People driving on Northland's west coast playgrounds of Ripiro Beach and the Pouto Peninsula dune lakes system are being urged to take care this summer to keep themselves, others and the coastal ecosystem safe.
The Department of Conservation (DoC), local iwi Te Uri O Hau and Te Roroa are asking the public coming into the Christmas season to take care if driving on Ripiro Beach as well as within the Pouto Peninsula dune lakes system.
Visitors are expected to flock to the area once the border with Auckland comes down on December 15.
"Kaipara is about to experience an influx of visitors over summer" DoC Kauri Coast operations manager Stephen Soole said.
"The sand dunes and lake system in this area are some of the most extensive and least modified in the country.''
Te Uri O Hau and Te Roroa are both asking for care and caution if visiting any of these areas over summer.
"Sand dune systems are natural habitats for many native species. In their natural state, they protect the land, ecosystems and property from erosion and storms" Snow Tane,
general manager for Te Roroa Commercial Development said.
DoC is looking at undertaking beach patrols this summer primarily to educate and advocate for responsible use of these taonga.
"Dune lakes are under threat from amongst other things, Hornwort, the invasive aquatic weed," Fiona Kemp, environs manager for Te Uri O Hau, said.
To report any conservation emergencies, people can call 0800 DOC HOT (0800 362 468)
The beach has been the scene of a number of deaths and serious injuries over the years.
Tauranga 13-year-old Daisy Fernandez died after being struck by an unregistered motorbike on Ripiro's Glinks Gully on December 31, 2007, one of several deaths on the beach.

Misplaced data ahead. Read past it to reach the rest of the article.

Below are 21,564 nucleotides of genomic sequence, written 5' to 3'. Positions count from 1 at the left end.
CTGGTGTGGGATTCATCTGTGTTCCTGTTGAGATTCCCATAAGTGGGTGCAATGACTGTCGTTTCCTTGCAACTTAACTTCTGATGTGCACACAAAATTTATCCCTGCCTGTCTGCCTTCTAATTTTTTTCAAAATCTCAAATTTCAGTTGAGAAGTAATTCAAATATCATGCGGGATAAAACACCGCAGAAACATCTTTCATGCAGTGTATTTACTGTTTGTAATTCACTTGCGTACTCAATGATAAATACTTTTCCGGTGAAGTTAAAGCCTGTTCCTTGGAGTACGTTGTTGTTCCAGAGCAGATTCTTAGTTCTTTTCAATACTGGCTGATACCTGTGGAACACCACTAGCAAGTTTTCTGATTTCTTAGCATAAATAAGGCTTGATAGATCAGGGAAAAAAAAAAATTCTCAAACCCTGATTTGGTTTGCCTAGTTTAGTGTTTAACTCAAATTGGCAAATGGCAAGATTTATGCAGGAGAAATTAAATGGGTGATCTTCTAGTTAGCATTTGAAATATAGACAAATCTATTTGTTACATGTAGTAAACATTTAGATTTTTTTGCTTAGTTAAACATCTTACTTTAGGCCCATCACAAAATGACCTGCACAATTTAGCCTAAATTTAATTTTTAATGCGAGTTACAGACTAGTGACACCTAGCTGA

■ Ripiro Beach is a sandy stretch on the west coast of Northland, extending from Pouto Peninsula in the south to Maunganui Bluff in the north.
At 66 miles (107km) long it is the longest driveable beach in New Zealand, longer than the more famous, but erroneously named Ninety Mile Beach further north.
It is straight, and backed by high sand dunes for most of this length. The beach incorporates the coastal settlements of Baylys Beach, Glinks Gully and Omamari.
Ripiro Beach is the site of numerous shipwrecks, with 110 confirmed shipwrecks recorded between 1839 and 1994, and 17 more unconfirmed.
Pouto Sand Dunes have been identified as being an excellent, unmodified example of the North Kaipara Head active dunelands system. The feature is classified as a moderately well defined landform of scientific/educational and scenic value.
The Pouto dune system is identified as being of extremely high national and international importance, representing the best remaining example of a large, relatively unmodified sand dune system.
It supports an impressive range of threatened plant and animal species, including a nationally and regionally important population of northern New Zealand dotterel and significant populations of grey duck.